The document doesn’t mention the build process, instead it recommends to use distutils module. It is true, however, for curiosity I still decide to try to build manually. Here is the make file

$ cat manual.mk
# use pkg-config to find python information
#
# pkg-config --list-all
# pkg-config --cflags --libs python2
#
# -I/usr/include/python2.7 -I/usr/include/x86_64-linux-gnu/python2.7 -lpython2.7
CFLAGS = -g -fPIC -I/usr/include/python2.7
LDFLAGS = -g -shared -fPIC -L/usr/lib/python2.7
LIBS = -lpython2.7

all: spam.so

spam.o: spam.c
        $(CC) -c $(CFLAGS) -o $@ $<

spam.so: spam.o
        $(LD) -o $@ $< $(LDFLAGS) $(LIBS)

clean:
        rm spam.so spam.o

The build process

$ make -f manual.mk
cc -c -g -fPIC -I/usr/include/python2.7 -o spam.o spam.c
ld -o spam.so spam.o -g -shared -fPIC -L/usr/lib/python2.7 -lpython2.7

The python script that tests our new module spam

$ cat test.py
#! /usr/bin/env python

import sys,os
import spam

cmd = ' '.join(sys.argv[1:])
print 'cmd=[{}]'.format(cmd)
rc = spam.system(cmd)
print 'rc={:x}'.format(rc)

And the result of running.

$ python test.py hello
cmd=[hello]
sh: 1: hello: not found
rc=7f00
$ python test.py echo hello
cmd=[echo hello]
hello
rc=0

Proper method of building (on linux)

As python document recommends, it is much easier (and more standard and flexible) to build with distutils module

$ cat setup.py
#from distutils.core import setup, Extension
# distutils.core is obsolete, use setuptools instead
from setuptools import setup, Extension

# a package consists of one or more modules, each module consists of
# one or more source files
# this is module spam, built by source: spam.c
module1 = Extension('spam', sources = ['spam.c'])

# this is a package spam, consist of module1
setup(name='spam',
      version='1.0',
      description='This is a demo package',
      ext_modules=[module1])

The process that run with distutils

$ python setup.py build
running build
running build_ext
building 'spam' extension
creating build
creating build/temp.linux-x86_64-2.7
x86_64-linux-gnu-gcc -pthread -DNDEBUG -g -fwrapv -O2 -Wall -Wstrict-prototypes -fno-strict-aliasing -D_FORTIFY_SOURCE=2 -g -fstack-protector-strong -Wformat -Werror=format-security -fPIC -I/usr/include/python2.7 -c spam.c -o build/temp.linux-x86_64-2.7/spam.o
creating build/lib.linux-x86_64-2.7
x86_64-linux-gnu-gcc -pthread -shared -Wl,-O1 -Wl,-Bsymbolic-functions -Wl,-z,relro -fno-strict-aliasing -DNDEBUG -g -fwrapv -O2 -Wall -Wstrict-prototypes -D_FORTIFY_SOURCE=2 -g -fstack-protector-strong -Wformat -Werror=format-security -Wl,-z,relro -D_FORTIFY_SOURCE=2 -g -fstack-protector-strong -Wformat -Werror=format-security build/temp.linux-x86_64-2.7/spam.o -o build/lib.linux-x86_64-2.7/spam.so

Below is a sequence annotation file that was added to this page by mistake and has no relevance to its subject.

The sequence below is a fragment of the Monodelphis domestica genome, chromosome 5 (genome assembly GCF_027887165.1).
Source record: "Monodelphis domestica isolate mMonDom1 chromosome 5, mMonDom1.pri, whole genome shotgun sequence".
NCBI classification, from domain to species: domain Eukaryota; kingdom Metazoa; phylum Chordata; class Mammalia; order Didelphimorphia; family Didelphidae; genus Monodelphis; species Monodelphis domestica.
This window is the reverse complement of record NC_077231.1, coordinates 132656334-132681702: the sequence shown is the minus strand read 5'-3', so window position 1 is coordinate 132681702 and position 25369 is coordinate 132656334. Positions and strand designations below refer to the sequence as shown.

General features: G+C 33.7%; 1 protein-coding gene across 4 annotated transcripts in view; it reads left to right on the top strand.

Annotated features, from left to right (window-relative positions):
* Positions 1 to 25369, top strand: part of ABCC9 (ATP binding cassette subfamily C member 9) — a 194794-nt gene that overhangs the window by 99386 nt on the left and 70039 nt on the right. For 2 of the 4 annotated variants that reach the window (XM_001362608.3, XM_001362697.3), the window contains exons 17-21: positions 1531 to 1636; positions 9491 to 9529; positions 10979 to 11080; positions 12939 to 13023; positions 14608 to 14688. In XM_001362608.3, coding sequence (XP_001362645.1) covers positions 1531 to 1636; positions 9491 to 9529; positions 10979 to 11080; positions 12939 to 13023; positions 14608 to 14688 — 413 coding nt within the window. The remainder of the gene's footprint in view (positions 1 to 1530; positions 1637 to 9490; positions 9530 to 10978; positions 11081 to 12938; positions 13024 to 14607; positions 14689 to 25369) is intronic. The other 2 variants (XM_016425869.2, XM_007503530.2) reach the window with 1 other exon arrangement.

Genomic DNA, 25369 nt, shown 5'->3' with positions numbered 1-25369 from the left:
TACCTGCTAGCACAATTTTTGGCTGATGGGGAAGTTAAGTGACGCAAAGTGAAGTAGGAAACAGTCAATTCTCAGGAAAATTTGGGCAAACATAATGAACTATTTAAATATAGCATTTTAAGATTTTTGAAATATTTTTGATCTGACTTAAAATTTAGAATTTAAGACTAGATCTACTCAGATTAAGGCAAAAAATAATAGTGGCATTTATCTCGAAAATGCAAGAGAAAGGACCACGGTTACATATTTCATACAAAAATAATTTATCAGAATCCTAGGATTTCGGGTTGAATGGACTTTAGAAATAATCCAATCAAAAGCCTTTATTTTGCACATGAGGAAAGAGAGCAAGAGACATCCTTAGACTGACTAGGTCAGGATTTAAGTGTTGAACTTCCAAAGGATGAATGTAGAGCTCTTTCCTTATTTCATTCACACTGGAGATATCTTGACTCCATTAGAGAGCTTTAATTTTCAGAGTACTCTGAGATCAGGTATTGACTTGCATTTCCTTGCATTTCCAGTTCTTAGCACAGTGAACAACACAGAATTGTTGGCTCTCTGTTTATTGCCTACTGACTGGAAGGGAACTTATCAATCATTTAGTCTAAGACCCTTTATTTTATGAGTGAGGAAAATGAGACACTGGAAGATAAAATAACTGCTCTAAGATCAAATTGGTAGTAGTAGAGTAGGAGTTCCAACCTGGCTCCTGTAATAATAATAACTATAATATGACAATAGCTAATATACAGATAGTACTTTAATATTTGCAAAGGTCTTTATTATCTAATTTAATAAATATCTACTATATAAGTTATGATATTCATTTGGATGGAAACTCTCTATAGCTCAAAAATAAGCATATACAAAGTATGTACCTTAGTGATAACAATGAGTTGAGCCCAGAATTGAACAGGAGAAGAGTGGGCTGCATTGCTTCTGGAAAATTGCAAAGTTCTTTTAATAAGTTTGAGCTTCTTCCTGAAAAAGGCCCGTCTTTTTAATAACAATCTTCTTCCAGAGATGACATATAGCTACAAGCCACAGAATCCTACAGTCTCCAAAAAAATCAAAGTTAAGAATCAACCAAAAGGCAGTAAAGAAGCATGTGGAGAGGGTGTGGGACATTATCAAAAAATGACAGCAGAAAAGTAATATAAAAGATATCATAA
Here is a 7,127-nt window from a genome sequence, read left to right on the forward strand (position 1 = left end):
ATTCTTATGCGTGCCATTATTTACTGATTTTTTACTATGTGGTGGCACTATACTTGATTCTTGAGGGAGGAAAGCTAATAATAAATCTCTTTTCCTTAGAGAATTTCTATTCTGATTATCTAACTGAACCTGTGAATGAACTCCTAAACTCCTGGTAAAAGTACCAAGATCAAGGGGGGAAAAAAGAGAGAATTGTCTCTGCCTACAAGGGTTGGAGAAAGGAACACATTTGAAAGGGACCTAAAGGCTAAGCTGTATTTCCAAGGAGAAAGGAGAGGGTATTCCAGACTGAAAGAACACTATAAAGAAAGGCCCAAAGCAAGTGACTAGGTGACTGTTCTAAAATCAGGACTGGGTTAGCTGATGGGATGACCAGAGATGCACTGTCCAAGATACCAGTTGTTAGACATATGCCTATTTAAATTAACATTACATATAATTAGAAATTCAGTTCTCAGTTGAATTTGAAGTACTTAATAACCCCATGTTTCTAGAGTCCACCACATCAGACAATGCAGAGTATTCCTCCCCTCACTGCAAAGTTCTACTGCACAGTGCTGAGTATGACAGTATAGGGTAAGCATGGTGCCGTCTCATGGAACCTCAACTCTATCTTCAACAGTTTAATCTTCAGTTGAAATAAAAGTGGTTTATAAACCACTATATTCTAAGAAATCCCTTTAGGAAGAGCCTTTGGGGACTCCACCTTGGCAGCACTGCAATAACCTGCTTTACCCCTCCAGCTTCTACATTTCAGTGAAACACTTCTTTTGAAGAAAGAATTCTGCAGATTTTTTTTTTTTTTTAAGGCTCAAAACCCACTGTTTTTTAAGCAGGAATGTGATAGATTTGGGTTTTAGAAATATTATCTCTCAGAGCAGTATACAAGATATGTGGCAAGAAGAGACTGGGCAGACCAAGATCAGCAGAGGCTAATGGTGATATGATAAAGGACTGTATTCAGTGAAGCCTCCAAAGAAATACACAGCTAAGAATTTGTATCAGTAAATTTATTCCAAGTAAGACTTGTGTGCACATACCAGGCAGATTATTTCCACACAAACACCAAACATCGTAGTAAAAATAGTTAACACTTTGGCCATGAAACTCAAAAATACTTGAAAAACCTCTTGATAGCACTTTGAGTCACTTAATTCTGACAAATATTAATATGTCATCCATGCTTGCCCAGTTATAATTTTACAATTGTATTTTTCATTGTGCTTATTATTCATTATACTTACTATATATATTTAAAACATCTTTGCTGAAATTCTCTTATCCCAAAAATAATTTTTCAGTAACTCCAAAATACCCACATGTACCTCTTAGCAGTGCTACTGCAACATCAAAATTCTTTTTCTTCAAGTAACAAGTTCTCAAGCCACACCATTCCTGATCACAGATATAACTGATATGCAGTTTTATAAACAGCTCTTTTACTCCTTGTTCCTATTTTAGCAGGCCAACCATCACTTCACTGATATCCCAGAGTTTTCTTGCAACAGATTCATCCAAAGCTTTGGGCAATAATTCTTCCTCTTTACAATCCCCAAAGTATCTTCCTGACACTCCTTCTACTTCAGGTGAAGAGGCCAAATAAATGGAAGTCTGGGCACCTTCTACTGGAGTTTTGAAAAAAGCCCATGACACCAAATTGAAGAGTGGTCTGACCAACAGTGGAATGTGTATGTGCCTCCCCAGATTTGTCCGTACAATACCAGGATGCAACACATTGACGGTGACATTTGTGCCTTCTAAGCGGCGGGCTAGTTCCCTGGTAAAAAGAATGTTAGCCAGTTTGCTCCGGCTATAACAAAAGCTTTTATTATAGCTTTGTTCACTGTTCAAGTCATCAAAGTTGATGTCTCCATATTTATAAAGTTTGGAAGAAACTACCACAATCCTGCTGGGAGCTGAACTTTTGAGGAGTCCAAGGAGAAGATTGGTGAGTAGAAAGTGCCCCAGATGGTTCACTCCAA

jasonz@jzdebian $ find build
build
build/lib.linux-x86_64-2.7
build/lib.linux-x86_64-2.7/spam.so
build/temp.linux-x86_64-2.7
build/temp.linux-x86_64-2.7/spam.o

Compare the output of the two build method

$ ls -l spam.o build/lib.linux-x86_64-2.7/spam.so
-rwxr-xr-x 1 jasonz jasonz 17304 Nov 30 13:46 build/lib.linux-x86_64-2.7/spam.so
-rw-r--r-- 1 jasonz jasonz 16752 Nov 30 13:49 spam.o
$ file spam.o build/lib.linux-x86_64-2.7/spam.so
spam.o:                             ELF 64-bit LSB relocatable, x86-64, version 1 (SYSV), not stripped
build/lib.linux-x86_64-2.7/spam.so: ELF 64-bit LSB shared object, x86-64, version 1 (SYSV), dynamically linked, BuildID[sha1]=9cdc9b1ebf2df10d243fbd931ecea38f3bd63dfc, not stripped

Build with distutils on Windows

Python 3.5 and later support VS2015 and later. For Python 2.7, Microsoft offers a special version of VC++, which is actually an engine of VC++2008.

Note:

  1. Python 2.7 for Windows is built by VC2008, this can be checked by launching python interpreter and check its build info, which should by MSC v.1500
  2. Without VC2008, setup.py auto detect and complains error “Unable to find vcvarsall.bat“.
  3. some old version of setup.py uses module distutils.core, which lacks the auto-detect ability, replace it with setuptools
  4. Microsoft requests to update setuptools to version 6.0 or later for letting the special version VC++ works